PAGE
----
A reader writes:

I'm with the "overreaction" crowd on this ad. If someone posted a warning to people to stay out of Central Park late at night, would that also be "blaming the victim" because a mugger is looking to mug people and we shouldn't place the burden of caution on innocent park strollers? If someone posted a warning on Queens Boulevard warning people to exercise special caution when crossing the street, would that be "blaming the victim" because speeders and red-light crashers are the ones who are breaking the law and we shouldn't put the burden of proper crossing on innocent pedestrians who are obeying the traffic light rules?

Telling people that certain behaviors will get them into trouble at the hands of people who will take advantage of them isn't wrong. It's what your parents try to drum into you before you leave home.

Another takes issue with Copyranter's reaction:

Seriously? "Victim blaming strategy"? Puh-lease.  

The ad makes the argument for personal responsibility in a very powerful way.  Young people tend to think that they are invincible until something really bad happens to them.  Sometimes they need to be hit over the head with the message in a way that makes them pay attention. I feel the need to quote Camille Paglia from "Sex, Art and American Culture: Essays" (1992, p57):

These girls say, "Well, I should be able to get drunk at a fraternity party and go upstairs to a guy's room without anything happening."  And I say, "Oh, really?  And when you drive your car into New York City, do you leave your keys on the hood?"  My point is that if your car is stolen after you do something like that, yes, the police should pursue the thief and he should be punished.  But at the same time, the police – and I – have the right to say to you, "You stupid idiot, what the hell were you thinking?"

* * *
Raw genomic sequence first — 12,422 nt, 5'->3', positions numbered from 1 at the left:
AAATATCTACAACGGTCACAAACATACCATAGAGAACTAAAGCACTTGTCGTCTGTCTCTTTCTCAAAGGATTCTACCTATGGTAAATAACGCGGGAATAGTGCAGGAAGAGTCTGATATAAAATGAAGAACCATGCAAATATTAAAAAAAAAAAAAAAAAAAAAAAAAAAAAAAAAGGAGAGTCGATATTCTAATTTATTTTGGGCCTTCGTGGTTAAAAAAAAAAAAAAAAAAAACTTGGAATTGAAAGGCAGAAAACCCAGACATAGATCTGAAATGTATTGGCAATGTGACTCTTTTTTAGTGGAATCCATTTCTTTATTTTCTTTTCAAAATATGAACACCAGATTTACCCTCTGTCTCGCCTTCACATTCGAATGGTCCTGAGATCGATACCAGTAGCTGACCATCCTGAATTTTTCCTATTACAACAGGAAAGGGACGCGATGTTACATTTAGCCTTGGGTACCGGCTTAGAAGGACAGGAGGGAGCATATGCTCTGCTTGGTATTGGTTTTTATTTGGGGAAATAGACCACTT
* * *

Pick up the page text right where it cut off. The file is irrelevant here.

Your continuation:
A reader on the other side of the spectrum:

A PSA should address a social problem at its origin. An anti-drunk driving ad is aimed at the person getting behind the wheel of the car. Or to the person hosting a party, embarrassed to confront a friend ("friends don't let friends drive drunk"). Both the drunk driver and the party host have a legal liability in their behavior, and can be charged with a crime for their actions. The rape victim has no liability, and indeed is the one hurt by the actions of the aggressor, yet they are the ones told to change their behavior to avoid harm.

The implication is that if only all the women would just stop drinking, rape would end. It's a lie and a cheat. No one runs PSA ads warning pedestrians not to cross streets without checking to see if drivers are intoxicated ("don't cross 'til you see the whites of their eyes!") Nor do they tell men to avoid strip clubs as they are likely to get money stolen.

These ads are directed at TEENAGERS for heaven's sake. Girls are being taught early they are responsible for the bad behavior of the boys. Where are the ads telling boys DON'T RAPE or you'll go to JAIL?

Another:

I think the problem is in the wording of the ad: "She didn't want to do it, but she couldn't say no". This implies she had an obligation to say no and her silence was equivalent to consent. Or possibly it implies that if she had said no, her rapist would have stopped. Either way, it puts the blame on her for not saying no.

What the ad really needs to convey is that it is sometimes dangerous to be impaired because people can take advantage of you. The ad could have said for example, "She tried to stop him, but was too drunk to move", or "She passed out from drinking and was raped". Either way, this wording makes it clear she was the victim of a crime that she was powerless to stop because of her condition. The crime could have been rape, robbery, and assault or something else – it doesn't matter – the point is that we sometimes need to keep our faculties about us to protect ourselves. I think that would be the right message.